Clearly there are artful gardens, but do we really think of gardening as an art form? Not in this country, with our crazy obsession over lawns, but most of us can cite some pretty artsy examples in Europe—like Monet’s Giverny or Gertrude Jekyll’s White Garden, with its impressionistic use of color (no surprise, since Jekyll started out as a painter). But van Sweden makes the case that the principles of art—like composition, rhythm and pattern—are used in designing outdoor spaces, which is no doubt true of the best ones.  Most amateurs, like myself, create gardens using exactly none of those principles, and I’m not sure that this book will change that one iota. But The Artful Garden, jam-packed with artful ideas and inspiring photographs, encourages us to give more expression to our creativity in the garden, and that’s music to this gardener’s ears.  

Photos of the van Sweden garden at Ferry Cove on the Chesapeake Bay by Susan Harris.

Posted by on April 28, 2011 at 6:02 am, in the category Uncategorized.
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14 responses to “Gardens can be artful, but are they art?”

  1. I think Pearl Fryar’s topiary garden is art. Culivated gardens -even the wild type – are commonly thought “unnecessary”, just like art is considered by many a frill. I believe art is in fact a necessary human endeavor, essential to the survival of the species-just as gardens are.

  2. Lisa, Ontario says:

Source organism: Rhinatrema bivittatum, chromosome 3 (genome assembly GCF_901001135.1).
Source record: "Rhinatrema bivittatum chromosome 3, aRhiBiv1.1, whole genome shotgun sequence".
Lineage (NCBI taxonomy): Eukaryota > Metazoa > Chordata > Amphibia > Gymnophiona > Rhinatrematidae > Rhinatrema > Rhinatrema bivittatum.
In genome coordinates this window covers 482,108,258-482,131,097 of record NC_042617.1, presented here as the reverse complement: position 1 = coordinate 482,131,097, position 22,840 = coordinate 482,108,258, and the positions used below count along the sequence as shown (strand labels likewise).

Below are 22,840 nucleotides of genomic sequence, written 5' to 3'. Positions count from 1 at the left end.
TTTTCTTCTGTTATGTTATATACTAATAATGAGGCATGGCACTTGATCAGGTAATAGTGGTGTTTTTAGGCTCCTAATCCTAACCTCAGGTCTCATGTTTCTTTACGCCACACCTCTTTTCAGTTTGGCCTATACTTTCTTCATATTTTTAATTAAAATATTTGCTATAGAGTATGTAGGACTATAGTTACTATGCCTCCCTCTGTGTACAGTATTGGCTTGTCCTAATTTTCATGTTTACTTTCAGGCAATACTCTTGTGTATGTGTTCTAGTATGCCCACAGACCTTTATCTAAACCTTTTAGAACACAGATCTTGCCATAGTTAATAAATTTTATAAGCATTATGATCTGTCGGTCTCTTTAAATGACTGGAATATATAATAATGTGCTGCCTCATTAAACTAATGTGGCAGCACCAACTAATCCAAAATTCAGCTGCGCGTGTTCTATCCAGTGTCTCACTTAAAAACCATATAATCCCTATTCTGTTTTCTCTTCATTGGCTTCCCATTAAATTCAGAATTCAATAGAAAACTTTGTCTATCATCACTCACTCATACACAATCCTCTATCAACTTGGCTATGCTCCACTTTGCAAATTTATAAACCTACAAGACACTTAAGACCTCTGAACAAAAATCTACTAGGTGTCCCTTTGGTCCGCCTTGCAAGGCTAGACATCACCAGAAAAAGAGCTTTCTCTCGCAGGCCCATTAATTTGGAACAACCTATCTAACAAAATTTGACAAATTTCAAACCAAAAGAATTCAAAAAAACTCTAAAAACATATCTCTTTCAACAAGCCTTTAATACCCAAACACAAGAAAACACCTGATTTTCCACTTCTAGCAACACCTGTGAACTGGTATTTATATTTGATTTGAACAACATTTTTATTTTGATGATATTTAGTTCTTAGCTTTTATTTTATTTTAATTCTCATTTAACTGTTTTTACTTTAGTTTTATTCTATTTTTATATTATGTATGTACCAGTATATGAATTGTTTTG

I love the snake handrail. I wish more people could afford such details for their gardens. When I went to Longwoods and Chanticleer I left very inspired by all the special details that they created. Unfortunately I can not afford to have a custom metal handrail created for my front step.

    The gardens are spectacular too.

  3. anne says:

    Well, if art is the applied expression of human creativity and craft in an intentional way, then I say gardens CAN be art (although they don’t have to be). Any garden that is purposefully arranged to be aesthetically pleasing to the senses or visually, sensually meaningful is a work of art. Like the performing arts, gardens are seasonal and go through changes–some of them planned, some not–and we each experience them differently. They can be formal and part of a specific “school” (knot gardens, Japanese gardens) or informal and “expressionist” (English cottage gardens, “naturalized” gardens), or purposefully surreal and weird, with art features that stand alone used within the garden. They can be a form of architecture (itself an art form) that houses works of art. But I would go with “yes, gardens can be art”.

  4. kermit says:

    We can categorize reality in any number of ways. When astronomers decided to clarify their definition of “planets”, it turned out that Pluto was no longer a planet – but none of them were disputing its *nature, only whether they should use a meaning for “planet” that included it.

    So too with gardening. Whatever definition of art you use will not change the nature of my garden, nor yours. If I *had to categorize, I’d call gardening folk art. Folk art is most often something ordinary people do, folks who don’t consider themselves artists. Yet they will do some things with an intent to create beauty, often by making something that would have to be made anyway – a yard (or garden), a chair, a dress, a tool shed. Some folks fare better than others, but I would never tell anyone that they have to leave dresses, chairs, or gardens to the “professionals”.